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Axis Sally: The American Voice of Nazi Germany

Axis Sally: The American Voice of Nazi Germany

By: Richard Lucas
Publisher: Casemate
Publishing Date: October 2010
ISBN: 978-1-935149-43-9
Reviewed By: Mary Lignor
Review Date: February 5, 2012

Mildred Gillars was one of the most, if not the most, widely known American woman who ended up spreading false information to the United States from a Berlin radio station during World War II. She started life in Ohio and, has come back to the place of her birth, lying in an unmarked burial plot because she became one of the most hated figures in the United States.

Mildred left the shores of the US in 1934, when people still believed very much in isolationism. She preached those views in her broadcasts when she was hired by Berlin Radio to b a commentator. The President of the US, Franklin D. Roosevelt, seemed to change the politics of America and, after all of Adolf Hitler’s broken promises and hatred toward non-Aryan races, the US was eager to go against the Facist governments and end the Facist rule in Europe. Mildred, not being in the United States for some time, believed that she could still love America but, stand up for the beliefs of her fiancé, - a man who she respected. On December 7, 1941, when America entered the war the tide turned, and Mildred believed that she could still love her home country but also do her job on Reichsradio.

In 1939, at the beginning of the war in Europe, Mildred had been residing in Germany for five years. After many failures in New York in her chosen career as an actress, she wanted to get married and live in Germany. When the Americans living there were ordered to leave the country she stayed, and in the year 1940, she was hired by German Overseas Radio where she went from being a disc jockey to the most talked-about propagandist in the country. She became involved with a married man, Max Koischwicz, and under his direction became Axis Sally, the voice of the Nazi government who spoke to the American GIs and their families.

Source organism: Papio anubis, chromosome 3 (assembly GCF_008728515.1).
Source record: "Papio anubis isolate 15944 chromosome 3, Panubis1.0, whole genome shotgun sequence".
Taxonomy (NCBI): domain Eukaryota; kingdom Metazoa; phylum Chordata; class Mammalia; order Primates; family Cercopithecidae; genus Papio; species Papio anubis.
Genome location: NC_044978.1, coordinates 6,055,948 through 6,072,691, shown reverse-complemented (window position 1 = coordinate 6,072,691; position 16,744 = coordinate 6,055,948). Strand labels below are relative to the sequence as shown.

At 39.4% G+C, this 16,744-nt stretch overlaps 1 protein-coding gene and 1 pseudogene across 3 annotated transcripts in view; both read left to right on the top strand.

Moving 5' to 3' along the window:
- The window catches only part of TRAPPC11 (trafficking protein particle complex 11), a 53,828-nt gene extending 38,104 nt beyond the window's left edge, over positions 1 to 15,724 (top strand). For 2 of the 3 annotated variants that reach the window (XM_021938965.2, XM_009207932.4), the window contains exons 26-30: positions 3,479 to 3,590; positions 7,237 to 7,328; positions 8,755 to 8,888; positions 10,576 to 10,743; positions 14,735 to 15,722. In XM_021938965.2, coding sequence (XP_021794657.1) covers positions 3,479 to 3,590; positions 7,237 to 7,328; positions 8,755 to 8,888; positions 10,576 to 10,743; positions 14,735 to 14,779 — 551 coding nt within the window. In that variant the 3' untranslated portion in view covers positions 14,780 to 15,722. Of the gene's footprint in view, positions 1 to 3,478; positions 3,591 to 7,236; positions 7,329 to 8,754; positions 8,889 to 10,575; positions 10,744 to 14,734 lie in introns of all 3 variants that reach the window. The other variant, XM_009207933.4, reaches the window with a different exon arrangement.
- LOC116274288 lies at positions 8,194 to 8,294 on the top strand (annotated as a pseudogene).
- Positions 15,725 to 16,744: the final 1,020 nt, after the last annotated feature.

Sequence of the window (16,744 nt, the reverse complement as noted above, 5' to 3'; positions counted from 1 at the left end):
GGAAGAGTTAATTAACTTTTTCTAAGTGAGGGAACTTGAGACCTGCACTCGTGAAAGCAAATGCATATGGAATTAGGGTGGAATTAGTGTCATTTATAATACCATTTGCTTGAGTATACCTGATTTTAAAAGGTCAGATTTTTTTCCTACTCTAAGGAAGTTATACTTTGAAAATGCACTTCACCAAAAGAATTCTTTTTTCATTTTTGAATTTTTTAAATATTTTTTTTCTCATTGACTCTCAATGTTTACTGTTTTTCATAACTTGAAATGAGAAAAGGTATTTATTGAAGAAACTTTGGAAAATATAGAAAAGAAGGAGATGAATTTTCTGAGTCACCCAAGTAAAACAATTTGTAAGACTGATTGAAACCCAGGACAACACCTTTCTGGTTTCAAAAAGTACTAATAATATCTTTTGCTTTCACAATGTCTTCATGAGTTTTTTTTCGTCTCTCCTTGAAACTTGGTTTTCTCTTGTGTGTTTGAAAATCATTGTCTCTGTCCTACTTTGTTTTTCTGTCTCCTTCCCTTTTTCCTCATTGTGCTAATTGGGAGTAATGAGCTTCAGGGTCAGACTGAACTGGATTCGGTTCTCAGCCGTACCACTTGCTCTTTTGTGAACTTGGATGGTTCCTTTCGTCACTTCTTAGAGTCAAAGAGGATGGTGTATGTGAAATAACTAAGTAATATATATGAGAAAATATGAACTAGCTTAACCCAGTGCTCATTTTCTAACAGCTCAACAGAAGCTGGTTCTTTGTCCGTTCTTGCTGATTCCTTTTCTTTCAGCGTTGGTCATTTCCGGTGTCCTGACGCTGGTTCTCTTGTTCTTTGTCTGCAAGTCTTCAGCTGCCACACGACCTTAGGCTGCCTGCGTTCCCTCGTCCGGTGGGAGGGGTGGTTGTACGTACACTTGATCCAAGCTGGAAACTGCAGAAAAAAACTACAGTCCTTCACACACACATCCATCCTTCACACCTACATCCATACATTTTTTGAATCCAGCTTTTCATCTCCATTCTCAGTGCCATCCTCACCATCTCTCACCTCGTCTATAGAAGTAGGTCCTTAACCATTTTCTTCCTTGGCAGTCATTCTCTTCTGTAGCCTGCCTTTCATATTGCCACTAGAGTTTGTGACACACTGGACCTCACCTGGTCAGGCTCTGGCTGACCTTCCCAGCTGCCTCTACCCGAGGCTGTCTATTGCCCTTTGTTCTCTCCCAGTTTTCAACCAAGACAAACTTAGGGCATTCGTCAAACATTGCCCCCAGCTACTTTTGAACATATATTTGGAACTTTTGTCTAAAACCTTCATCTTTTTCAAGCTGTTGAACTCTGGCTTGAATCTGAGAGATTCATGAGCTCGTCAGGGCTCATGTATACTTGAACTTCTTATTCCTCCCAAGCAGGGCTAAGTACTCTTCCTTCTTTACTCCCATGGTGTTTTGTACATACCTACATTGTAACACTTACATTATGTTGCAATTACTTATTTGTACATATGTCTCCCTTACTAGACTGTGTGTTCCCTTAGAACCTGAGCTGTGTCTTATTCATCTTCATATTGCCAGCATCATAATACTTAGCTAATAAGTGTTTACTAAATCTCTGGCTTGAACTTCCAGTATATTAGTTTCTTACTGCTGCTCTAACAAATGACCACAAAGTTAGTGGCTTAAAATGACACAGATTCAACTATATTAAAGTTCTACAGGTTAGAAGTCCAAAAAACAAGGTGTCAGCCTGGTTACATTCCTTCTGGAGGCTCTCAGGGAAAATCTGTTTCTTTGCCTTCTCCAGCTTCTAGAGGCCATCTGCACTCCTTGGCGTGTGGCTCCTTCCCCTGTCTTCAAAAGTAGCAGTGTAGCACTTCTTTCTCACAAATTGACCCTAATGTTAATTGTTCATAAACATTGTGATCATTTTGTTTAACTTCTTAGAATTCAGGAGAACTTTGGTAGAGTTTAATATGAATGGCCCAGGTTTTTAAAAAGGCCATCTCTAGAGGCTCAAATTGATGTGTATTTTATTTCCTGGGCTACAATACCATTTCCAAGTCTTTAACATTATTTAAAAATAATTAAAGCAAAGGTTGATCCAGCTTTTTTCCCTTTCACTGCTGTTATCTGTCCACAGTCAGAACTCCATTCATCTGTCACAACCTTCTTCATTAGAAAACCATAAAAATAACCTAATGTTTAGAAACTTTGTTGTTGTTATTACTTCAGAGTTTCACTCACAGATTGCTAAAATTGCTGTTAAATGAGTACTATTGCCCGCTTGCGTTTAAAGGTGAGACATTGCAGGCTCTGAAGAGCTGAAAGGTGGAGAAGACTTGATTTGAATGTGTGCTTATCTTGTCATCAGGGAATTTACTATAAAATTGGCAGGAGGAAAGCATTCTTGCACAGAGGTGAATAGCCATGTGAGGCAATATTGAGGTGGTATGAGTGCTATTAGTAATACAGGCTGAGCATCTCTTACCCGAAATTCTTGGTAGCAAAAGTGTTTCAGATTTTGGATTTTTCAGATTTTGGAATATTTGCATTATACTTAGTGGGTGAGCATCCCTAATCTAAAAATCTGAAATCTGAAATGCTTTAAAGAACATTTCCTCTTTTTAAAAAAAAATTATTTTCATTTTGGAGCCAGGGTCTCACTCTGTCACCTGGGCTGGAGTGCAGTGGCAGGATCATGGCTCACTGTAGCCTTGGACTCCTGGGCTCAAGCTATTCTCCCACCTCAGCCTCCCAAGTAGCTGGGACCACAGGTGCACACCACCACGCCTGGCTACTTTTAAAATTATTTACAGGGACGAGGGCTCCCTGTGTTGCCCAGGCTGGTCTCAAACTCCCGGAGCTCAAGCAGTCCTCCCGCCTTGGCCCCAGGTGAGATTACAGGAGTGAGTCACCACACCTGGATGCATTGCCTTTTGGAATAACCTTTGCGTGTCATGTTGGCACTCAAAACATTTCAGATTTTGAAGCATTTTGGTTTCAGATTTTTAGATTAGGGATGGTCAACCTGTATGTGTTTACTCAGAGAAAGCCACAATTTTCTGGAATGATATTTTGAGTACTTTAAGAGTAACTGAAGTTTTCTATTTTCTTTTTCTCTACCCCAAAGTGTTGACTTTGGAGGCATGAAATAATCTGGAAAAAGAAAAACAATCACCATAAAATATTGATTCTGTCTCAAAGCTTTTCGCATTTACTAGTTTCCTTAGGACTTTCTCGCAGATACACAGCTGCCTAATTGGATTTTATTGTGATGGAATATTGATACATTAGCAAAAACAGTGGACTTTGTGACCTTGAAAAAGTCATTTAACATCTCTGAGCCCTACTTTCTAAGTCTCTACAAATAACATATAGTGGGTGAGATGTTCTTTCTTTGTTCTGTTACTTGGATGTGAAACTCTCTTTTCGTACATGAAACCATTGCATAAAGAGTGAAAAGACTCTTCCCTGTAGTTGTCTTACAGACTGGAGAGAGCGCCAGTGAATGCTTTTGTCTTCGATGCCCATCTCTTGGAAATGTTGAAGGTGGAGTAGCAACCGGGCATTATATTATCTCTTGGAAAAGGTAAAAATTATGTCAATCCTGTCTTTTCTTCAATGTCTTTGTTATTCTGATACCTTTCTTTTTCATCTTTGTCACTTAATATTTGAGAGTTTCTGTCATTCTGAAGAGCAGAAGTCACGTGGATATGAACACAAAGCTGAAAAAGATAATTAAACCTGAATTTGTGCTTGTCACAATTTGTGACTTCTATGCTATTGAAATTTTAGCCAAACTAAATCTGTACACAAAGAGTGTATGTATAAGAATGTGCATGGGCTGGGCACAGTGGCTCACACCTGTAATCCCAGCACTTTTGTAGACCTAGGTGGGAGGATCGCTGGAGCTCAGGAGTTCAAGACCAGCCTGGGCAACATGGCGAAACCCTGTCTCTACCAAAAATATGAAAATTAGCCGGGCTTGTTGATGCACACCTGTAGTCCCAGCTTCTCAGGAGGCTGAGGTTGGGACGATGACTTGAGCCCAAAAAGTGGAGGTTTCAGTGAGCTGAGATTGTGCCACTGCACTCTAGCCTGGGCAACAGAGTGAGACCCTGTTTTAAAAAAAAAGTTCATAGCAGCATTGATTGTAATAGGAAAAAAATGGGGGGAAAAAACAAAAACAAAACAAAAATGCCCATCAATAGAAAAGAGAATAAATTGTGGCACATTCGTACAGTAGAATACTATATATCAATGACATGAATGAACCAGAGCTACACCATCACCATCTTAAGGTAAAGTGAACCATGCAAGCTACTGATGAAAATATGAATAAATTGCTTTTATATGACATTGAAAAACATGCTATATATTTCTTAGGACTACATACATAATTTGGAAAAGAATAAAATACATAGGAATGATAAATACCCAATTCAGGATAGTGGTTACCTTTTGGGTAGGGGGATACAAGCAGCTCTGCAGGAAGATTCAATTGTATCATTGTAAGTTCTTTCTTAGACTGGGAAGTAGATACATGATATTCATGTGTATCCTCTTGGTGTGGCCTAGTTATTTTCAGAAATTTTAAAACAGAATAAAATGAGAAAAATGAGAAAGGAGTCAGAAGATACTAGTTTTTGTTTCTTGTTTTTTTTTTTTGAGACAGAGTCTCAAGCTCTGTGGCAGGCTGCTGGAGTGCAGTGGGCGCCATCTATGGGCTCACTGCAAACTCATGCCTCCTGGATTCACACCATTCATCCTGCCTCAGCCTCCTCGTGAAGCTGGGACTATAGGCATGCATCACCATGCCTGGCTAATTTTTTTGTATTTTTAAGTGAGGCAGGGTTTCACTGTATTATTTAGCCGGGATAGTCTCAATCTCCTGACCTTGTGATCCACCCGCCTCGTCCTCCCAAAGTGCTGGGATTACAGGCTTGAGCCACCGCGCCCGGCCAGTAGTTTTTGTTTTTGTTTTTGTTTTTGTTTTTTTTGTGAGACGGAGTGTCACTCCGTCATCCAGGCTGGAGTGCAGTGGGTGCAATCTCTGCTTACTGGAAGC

She peppered her broadcasts with music, using the song Lili Marlene as a theme for her programs. Her calm and gentle voice mocked the GIs, telling them that their wives and girlfriends were being unfaithful back home and also telling them about the horrible things that awaited them on the foreign battlefields. Using people from the German military, she seemed to know where these boys were and what they were doing at all times. Also, she knew some of their names and would send messages to their families about the wounds they received in battle, describing them in living color.

Mildred’s fiancé passed away in 1944, but she stayed in Berlin up to the end of the war broadcasting. She was extremely frightened at the end of the war as Berlin was full of Russian military that were not at all happy with her broadcasts. She tried to pose as a refugee but the US authorities found her as she was at the top of their list of traitors, and brought her back to the United States for trial. Then President Harry S. Truman, wanted to make an example of her for treason and the damage she had caused GIs and their families. After her trial, she was sent to prison. Following prison she was paroled to a convent in Ohio where she attempted to make amends to the country that she had deceived.

Quill Says: The author did a great deal of research and did it well. This was not an easy book to write, I’m sure. The media still can do a great job of making and breaking anyone they want to go after. It makes you wonder how Axis Sally would do today spreading her stories through the media.

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